1.8- Italian Renaissance Glossary


Charoscuro http://studiochalkboard.evansville.edu/s-chiaro.htmlmore wonderful examples

Continuous Narration or Narrative http://www.spencerart.ku.edu/resources/narrative/cassone.shtml

Sfumato http://arthistory.about.com/cs/glossaries/g/s_sfumato.htm

Foreshortening http://drawinglab.evansville.edu/foreshortening.html

Atmospheric Perspective http://studiochalkboard.evansville.edu/ap-aerial.html

Linear Perspective http://studiochalkboard.evansville.edu/lp-intro.html

Fresco http://en.wikipedia.org/wiki/Fresco

Tempra http://www.alifetimeofcolor.com/study/g_tempera.html

Oil painting http://en.wikipedia.org/wiki/Oil_painting


A capella vocal work without accompaniment
Listen: http://www.youtube.com/watch?v=qZ2zYal_yZk

Motet http://incompetech.com/music/motet.html
Listen: http://www.youtube.com/watch?v=Tw5xa6myHcE

Chanson http://www.answers.com/topic/chanson
Listen: http://www.youtube.com/watch?v=UuP5sBPrK5A

Mass http://en.wikipedia.org/wiki/Mass_(music)

Word Painting http://www.music.vt.edu/musicdictionary/textw/Wordpainting.html

Polyphony A harmonic texture where one or more melody is being played or sung simultaneously.

Listen to Bach’s Fugue in G minor, a Baroque era composition. This is a pristine example of polyphony which starts out with a single melody and includes a graphic that shows how it weaves in more melodies until there are 5 melodies at time. http://www.youtube.com/watch?v=pVadl4ocX0M

Monophonic A single melody line. This is the opposite of polyphony. You can even have many people, and even instruments doing the same melody line at the same time and it is monophonic. Listen to the first minute and half of Agnus Dei from Verdi’s Requiem for an example of monophonic harmonic texture. After the first minute and a half it goes into homophonic texture.  http://www.youtube.com/watch?v=B6b6aeYCFcU

Sacred music Music created for religious purposes, frequently with text taken from religious writings.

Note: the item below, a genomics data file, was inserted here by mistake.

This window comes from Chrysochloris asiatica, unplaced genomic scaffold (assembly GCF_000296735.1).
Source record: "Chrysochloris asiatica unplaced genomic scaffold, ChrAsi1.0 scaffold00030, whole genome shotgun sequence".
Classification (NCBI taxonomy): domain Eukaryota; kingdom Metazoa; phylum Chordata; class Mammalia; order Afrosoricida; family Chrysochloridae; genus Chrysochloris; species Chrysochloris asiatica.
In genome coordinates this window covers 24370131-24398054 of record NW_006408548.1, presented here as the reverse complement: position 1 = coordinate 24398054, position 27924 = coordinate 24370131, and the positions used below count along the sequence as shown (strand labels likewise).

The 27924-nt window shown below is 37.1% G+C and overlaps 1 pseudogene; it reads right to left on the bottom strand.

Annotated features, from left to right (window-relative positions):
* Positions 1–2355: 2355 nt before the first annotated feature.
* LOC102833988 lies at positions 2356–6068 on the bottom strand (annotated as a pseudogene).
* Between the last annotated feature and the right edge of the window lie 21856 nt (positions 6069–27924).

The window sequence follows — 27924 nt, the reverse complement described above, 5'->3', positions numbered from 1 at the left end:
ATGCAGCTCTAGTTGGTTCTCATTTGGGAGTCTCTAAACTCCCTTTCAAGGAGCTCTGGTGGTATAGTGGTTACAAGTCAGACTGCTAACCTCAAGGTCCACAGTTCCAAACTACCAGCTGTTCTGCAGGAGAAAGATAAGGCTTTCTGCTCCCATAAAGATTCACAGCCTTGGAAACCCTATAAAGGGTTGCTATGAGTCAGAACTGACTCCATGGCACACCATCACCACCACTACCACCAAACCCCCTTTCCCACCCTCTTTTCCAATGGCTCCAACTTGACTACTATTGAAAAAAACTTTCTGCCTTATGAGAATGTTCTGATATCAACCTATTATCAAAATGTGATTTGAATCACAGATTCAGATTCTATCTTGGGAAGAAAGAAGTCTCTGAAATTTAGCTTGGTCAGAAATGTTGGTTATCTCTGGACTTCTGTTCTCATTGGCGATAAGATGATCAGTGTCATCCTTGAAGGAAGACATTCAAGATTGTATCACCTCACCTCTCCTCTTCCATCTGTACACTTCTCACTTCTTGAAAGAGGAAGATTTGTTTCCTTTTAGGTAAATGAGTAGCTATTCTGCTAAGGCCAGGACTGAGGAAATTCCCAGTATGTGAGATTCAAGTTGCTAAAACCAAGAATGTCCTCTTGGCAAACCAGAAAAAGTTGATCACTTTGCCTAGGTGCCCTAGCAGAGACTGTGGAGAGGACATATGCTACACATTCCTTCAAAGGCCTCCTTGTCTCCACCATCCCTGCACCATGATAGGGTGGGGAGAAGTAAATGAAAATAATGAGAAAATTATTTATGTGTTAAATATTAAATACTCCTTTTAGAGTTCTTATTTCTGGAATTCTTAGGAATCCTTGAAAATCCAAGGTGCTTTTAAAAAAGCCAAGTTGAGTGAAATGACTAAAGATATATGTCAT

Commedia dell’arte http://www.answers.com/topic/commedia-dell-arte

Farce http://dictionary.reference.com/browse/farce

8 Responses to “1.8- Italian Renaissance Glossary”

  1. Jackie writes:

    I agree, so much information, I was really enjoying it at first but grew frustrated with all of the links, video, and audio, I have spent over 5 hours and have not even begun the assignment. I like the material just overwhelmed

  2. Chaitanya Borade writes:

    This is a great amount of information but I have to agree with Jordan.

  3. Lisa Ellanna writes:

    So many many links and so very much information. I feel like this lesson material is too much for one lesson.

  4. Steven Laszloffy writes:

    I agree with you all… with 4 other courses that I’m taking, and working an almost full-time job… this is simply too much information to be able to sort through for one assignment. Honestly, this doesn’t even have most of the information that the assignment needs. It’s great info, and if I had the time, I might enjoy it, but right now it’s just angering me.

  5. Amelia Merhar writes:

    Well, I feel better that I am not the only one who feels that this is A LOT of material for one assignment! So many links, Blackboard drives me crazy sometimes. But, I do like the recorded audio clips. Jazzes up the back and forth of links and reading for hours.

  6. Andra Woodard writes:

    Amelia, I completely agree! I really do enjoy listening to the audio clips. It does break things up a bit!

  7. Theatre During the Italian Renaissance | ART/MUS/THR F200 writes:

    […] Next: The Italian Renaissance Glossary […]

  8. morgan925igap@yahoo.com writes:

    I did enjoy hearing the audio clips, but it took a long time for my computer to down load them.

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